In addition, Priestly and Besronett signaled that analysis of the beneficial results of taking the waters continued. “In Order more fully to ascertain the Virtue of these Waters,” they announced, “an exact Register is intended to be kept.” That register would included the names of clients, the maladies they sought to alleviate, and the effects of visiting Chalybeat Springs. Rather than entrust compilation of this register solely to patrons, Priestly and Besronett requested that they bring “a short Account of their Case, drawn up by the Doctor attending them.” Descriptions by physicians, especially when they invoked the specialized language of the profession, would imbue the register with greater authority, exactly the sort of legitimacy that Priestly and Besronett already demonstrated they valued when they trumpeted the analysis undertaken by the Philosophical Society.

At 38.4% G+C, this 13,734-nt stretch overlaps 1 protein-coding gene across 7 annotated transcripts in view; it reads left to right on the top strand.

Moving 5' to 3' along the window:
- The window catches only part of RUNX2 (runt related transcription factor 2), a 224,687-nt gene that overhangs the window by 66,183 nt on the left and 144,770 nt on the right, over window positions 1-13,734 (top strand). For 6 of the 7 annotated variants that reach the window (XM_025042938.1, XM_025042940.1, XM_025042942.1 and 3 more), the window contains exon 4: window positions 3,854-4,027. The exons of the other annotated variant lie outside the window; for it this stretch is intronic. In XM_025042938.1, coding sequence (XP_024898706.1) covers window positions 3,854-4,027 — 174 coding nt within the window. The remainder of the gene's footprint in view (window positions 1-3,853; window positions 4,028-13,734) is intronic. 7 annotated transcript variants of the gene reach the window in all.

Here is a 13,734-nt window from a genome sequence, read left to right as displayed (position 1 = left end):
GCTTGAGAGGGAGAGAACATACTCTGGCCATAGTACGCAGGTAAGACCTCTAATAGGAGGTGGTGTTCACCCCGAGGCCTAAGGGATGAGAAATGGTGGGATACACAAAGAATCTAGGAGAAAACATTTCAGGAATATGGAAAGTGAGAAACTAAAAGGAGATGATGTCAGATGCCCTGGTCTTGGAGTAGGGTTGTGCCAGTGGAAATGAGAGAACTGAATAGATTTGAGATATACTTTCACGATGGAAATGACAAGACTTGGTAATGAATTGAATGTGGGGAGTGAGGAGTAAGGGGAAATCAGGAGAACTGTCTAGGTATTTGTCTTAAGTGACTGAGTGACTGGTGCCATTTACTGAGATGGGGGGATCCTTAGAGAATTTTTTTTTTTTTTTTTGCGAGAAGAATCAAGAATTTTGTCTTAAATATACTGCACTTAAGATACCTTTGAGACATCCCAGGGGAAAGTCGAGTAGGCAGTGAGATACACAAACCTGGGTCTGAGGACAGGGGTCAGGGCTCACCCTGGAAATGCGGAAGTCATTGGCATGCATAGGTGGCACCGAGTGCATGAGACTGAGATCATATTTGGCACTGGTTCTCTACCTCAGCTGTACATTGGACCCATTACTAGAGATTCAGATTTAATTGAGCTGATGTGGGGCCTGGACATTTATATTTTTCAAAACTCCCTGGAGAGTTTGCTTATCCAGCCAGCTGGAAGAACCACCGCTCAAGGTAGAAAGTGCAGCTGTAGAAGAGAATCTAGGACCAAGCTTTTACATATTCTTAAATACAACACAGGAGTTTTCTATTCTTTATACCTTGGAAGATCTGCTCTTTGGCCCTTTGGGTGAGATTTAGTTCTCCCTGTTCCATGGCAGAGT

Some advertisements from the period testify to a nascent hospitality and travel industry in early America, but Priestly and Besronett eschewed marketing strategies often adopted by advertisers who provided lodging, transportation, and entertainment. Instead, they focused almost exclusively on the efficacious effects of visiting Chalybeat Springs as a remedy for medical disorders.  In that regard, their advertisement adopted an approach similar to the one in advertisements for “Jackson‘s Mineral Well” in the Boston Evening-Post a couple of years earlier. They could have also promoted a trip to the springs as an enjoyable leisure activity, but they instead privileged their attention to scientific inquiry as the primary means of persuading prospective clients to experience Chalybeat Springs for themselves.